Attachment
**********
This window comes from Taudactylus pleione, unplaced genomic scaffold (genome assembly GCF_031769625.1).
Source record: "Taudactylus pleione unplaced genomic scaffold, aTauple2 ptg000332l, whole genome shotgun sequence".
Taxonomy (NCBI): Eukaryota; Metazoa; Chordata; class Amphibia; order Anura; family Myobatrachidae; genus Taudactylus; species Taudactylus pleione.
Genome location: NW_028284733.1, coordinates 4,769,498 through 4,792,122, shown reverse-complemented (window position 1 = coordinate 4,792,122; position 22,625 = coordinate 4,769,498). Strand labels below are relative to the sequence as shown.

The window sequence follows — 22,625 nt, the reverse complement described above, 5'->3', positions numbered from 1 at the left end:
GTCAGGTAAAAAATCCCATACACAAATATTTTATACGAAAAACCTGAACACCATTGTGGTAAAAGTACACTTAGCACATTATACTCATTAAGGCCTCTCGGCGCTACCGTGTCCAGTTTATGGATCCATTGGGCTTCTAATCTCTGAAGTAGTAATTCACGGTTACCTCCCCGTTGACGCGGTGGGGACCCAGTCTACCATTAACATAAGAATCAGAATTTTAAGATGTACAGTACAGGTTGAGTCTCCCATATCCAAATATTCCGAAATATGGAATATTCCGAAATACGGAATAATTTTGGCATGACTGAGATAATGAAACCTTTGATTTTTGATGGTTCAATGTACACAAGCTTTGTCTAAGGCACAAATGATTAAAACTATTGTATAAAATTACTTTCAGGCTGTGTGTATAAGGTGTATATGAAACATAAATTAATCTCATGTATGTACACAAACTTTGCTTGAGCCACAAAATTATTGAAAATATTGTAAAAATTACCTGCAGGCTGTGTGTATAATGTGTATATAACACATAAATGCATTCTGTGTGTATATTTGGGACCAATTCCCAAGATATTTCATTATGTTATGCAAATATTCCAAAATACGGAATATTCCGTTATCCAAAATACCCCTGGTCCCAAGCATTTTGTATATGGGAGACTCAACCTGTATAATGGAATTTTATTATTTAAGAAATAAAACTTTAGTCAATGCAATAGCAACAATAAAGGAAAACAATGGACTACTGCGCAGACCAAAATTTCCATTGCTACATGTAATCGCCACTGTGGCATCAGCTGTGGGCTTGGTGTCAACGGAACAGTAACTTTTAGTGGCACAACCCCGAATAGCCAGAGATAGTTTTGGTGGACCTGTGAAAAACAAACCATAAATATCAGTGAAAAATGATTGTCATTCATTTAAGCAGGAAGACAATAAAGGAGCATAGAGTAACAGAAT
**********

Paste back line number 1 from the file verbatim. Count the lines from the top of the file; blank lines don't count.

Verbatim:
This window comes from Taudactylus pleione, unplaced genomic scaffold (genome assembly GCF_031769625.1).